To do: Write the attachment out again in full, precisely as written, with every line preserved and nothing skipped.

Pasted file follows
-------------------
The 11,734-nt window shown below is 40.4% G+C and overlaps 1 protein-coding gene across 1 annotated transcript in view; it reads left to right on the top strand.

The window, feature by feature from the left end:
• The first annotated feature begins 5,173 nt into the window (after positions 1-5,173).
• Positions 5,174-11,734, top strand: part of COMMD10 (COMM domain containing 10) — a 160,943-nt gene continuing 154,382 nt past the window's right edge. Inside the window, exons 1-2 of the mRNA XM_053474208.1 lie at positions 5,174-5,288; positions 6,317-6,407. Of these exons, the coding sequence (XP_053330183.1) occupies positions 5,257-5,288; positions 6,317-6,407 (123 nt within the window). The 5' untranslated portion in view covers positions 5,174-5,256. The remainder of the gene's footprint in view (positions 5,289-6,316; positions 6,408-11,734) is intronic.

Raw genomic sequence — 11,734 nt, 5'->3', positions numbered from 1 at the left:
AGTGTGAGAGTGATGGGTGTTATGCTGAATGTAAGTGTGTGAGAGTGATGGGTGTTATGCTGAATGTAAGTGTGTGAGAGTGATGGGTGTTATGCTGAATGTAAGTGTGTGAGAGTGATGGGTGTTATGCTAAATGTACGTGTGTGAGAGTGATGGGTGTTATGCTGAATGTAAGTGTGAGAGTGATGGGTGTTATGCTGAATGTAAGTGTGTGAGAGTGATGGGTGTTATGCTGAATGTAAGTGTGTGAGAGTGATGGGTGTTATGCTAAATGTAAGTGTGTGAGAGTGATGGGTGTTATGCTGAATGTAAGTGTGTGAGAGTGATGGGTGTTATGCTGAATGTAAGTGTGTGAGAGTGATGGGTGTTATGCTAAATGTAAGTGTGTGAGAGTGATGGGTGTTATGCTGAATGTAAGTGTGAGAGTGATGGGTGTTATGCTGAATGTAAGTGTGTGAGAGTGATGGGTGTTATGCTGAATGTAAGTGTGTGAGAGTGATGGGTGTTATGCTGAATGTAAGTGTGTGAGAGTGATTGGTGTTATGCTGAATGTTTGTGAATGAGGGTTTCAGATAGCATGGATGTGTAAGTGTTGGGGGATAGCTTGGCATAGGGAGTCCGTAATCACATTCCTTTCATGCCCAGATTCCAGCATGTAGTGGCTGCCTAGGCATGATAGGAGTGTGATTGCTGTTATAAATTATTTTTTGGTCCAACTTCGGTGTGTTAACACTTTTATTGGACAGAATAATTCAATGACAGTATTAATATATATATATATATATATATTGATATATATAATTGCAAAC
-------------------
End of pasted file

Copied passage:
The 11,734-nt window shown below is 40.4% G+C and overlaps 1 protein-coding gene across 1 annotated transcript in view; it reads left to right on the top strand.

The window, feature by feature from the left end:
• The first annotated feature begins 5,173 nt into the window (after positions 1-5,173).
• Positions 5,174-11,734, top strand: part of COMMD10 (COMM domain containing 10) — a 160,943-nt gene continuing 154,382 nt past the window's right edge. Inside the window, exons 1-2 of the mRNA XM_053474208.1 lie at positions 5,174-5,288; positions 6,317-6,407. Of these exons, the coding sequence (XP_053330183.1) occupies positions 5,257-5,288; positions 6,317-6,407 (123 nt within the window). The 5' untranslated portion in view covers positions 5,174-5,256. The remainder of the gene's footprint in view (positions 5,289-6,316; positions 6,408-11,734) is intronic.

Raw genomic sequence — 11,734 nt, 5'->3', positions numbered from 1 at the left:
AGTGTGAGAGTGATGGGTGTTATGCTGAATGTAAGTGTGTGAGAGTGATGGGTGTTATGCTGAATGTAAGTGTGTGAGAGTGATGGGTGTTATGCTGAATGTAAGTGTGTGAGAGTGATGGGTGTTATGCTAAATGTACGTGTGTGAGAGTGATGGGTGTTATGCTGAATGTAAGTGTGAGAGTGATGGGTGTTATGCTGAATGTAAGTGTGTGAGAGTGATGGGTGTTATGCTGAATGTAAGTGTGTGAGAGTGATGGGTGTTATGCTAAATGTAAGTGTGTGAGAGTGATGGGTGTTATGCTGAATGTAAGTGTGTGAGAGTGATGGGTGTTATGCTGAATGTAAGTGTGTGAGAGTGATGGGTGTTATGCTAAATGTAAGTGTGTGAGAGTGATGGGTGTTATGCTGAATGTAAGTGTGAGAGTGATGGGTGTTATGCTGAATGTAAGTGTGTGAGAGTGATGGGTGTTATGCTGAATGTAAGTGTGTGAGAGTGATGGGTGTTATGCTGAATGTAAGTGTGTGAGAGTGATTGGTGTTATGCTGAATGTTTGTGAATGAGGGTTTCAGATAGCATGGATGTGTAAGTGTTGGGGGATAGCTTGGCATAGGGAGTCCGTAATCACATTCCTTTCATGCCCAGATTCCAGCATGTAGTGGCTGCCTAGGCATGATAGGAGTGTGATTGCTGTTATAAATTATTTTTTGGTCCAACTTCGGTGTGTTAACACTTTTATTGGACAGAATAATTCAATGACAGTATTAATATATATATATATATATATATTGATATATATAATTGCAAAC